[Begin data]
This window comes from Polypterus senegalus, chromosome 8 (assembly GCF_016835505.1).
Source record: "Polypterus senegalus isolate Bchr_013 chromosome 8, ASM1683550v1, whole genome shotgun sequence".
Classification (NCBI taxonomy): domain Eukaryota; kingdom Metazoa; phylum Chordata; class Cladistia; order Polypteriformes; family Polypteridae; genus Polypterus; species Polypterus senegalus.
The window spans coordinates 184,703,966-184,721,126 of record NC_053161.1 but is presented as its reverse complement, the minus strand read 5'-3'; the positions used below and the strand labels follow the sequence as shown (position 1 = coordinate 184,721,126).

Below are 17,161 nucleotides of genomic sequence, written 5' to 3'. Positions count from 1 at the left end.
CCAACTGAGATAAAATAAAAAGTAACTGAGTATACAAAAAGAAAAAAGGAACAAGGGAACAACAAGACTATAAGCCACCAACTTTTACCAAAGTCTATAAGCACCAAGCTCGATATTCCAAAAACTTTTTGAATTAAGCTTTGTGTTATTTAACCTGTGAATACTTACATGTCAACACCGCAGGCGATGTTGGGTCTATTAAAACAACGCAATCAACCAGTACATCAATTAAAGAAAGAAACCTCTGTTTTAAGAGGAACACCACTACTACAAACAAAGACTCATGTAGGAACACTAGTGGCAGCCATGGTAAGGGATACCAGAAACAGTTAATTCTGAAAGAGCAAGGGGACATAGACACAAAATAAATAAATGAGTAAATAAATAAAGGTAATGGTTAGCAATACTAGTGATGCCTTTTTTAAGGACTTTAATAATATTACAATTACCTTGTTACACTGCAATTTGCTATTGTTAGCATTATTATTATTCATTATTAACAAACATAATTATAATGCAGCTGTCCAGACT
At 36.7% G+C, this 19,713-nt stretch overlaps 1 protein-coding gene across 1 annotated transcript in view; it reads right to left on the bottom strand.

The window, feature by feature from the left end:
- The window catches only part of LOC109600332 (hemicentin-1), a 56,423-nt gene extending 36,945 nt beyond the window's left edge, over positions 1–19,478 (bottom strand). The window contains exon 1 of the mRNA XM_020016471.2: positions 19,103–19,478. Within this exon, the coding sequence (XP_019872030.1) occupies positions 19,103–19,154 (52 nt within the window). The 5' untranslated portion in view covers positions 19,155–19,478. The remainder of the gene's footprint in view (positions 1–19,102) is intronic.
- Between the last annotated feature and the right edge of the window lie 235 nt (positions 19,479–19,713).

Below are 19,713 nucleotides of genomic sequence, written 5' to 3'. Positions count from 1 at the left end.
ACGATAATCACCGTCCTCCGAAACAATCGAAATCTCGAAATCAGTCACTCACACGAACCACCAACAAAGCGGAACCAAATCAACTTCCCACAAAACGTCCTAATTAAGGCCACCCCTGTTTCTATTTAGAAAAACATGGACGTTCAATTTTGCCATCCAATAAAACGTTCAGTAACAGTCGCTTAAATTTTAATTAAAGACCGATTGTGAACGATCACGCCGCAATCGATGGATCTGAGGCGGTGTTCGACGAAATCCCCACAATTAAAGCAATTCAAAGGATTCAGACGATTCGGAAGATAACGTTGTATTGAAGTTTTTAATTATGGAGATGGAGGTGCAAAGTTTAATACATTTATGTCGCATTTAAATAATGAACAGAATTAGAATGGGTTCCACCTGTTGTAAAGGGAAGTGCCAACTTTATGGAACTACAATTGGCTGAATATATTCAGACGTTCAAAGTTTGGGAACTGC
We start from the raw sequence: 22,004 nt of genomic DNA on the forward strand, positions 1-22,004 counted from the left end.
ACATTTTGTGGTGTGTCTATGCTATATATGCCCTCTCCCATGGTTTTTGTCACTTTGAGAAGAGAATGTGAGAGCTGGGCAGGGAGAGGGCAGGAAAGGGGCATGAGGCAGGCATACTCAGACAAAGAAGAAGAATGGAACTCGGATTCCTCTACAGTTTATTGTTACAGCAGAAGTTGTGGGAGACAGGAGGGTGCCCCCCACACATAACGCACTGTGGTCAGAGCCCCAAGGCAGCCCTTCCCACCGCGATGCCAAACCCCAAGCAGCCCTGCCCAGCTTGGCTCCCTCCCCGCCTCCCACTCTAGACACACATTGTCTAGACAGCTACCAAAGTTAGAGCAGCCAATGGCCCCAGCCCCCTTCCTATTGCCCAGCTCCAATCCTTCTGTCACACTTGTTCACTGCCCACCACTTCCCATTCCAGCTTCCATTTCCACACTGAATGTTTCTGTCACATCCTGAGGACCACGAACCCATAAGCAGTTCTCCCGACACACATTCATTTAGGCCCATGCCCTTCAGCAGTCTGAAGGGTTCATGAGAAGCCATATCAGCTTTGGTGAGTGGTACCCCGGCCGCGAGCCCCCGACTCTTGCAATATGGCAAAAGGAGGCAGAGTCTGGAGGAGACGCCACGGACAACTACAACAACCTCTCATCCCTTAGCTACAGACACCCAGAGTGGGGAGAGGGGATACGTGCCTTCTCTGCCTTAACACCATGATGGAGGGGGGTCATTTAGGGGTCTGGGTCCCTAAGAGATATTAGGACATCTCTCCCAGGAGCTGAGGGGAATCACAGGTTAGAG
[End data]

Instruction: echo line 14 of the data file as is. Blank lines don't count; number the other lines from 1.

ACATTTTGTGGTGTGTCTATGCTATATATGCCCTCTCCCATGGTTTTTGTCACTTTGAGAAGAGAATGTGAGAGCTGGGCAGGGAGAGGGCAGGAAAGGGGCATGAGGCAGGCATACTCAGACAAAGAAGAAGAATGGAACTCGGATTCCTCTACAGTTTATTGTTACAGCAGAAGTTGTGGGAGACAGGAGGGTGCCCCCCACACATAACGCACTGTGGTCAGAGCCCCAAGGCAGCCCTTCCCACCGCGATGCCAAACCCCAAGCAGCCCTGCCCAGCTTGGCTCCCTCCCCGCCTCCCACTCTAGACACACATTGTCTAGACAGCTACCAAAGTTAGAGCAGCCAATGGCCCCAGCCCCCTTCCTATTGCCCAGCTCCAATCCTTCTGTCACACTTGTTCACTGCCCACCACTTCCCATTCCAGCTTCCATTTCCACACTGAATGTTTCTGTCACATCCTGAGGACCACGAACCCATAAGCAGTTCTCCCGACACACATTCATTTAGGCCCATGCCCTTCAGCAGTCTGAAGGGTTCATGAGAAGCCATATCAGCTTTGGTGAGTGGTACCCCGGCCGCGAGCCCCCGACTCTTGCAATATGGCAAAAGGAGGCAGAGTCTGGAGGAGACGCCACGGACAACTACAACAACCTCTCATCCCTTAGCTACAGACACCCAGAGTGGGGAGAGGGGATACGTGCCTTCTCTGCCTTAACACCATGATGGAGGGGGGTCATTTAGGGGTCTGGGTCCCTAAGAGATATTAGGACATCTCTCCCAGGAGCTGAGGGGAATCACAGGTTAGAG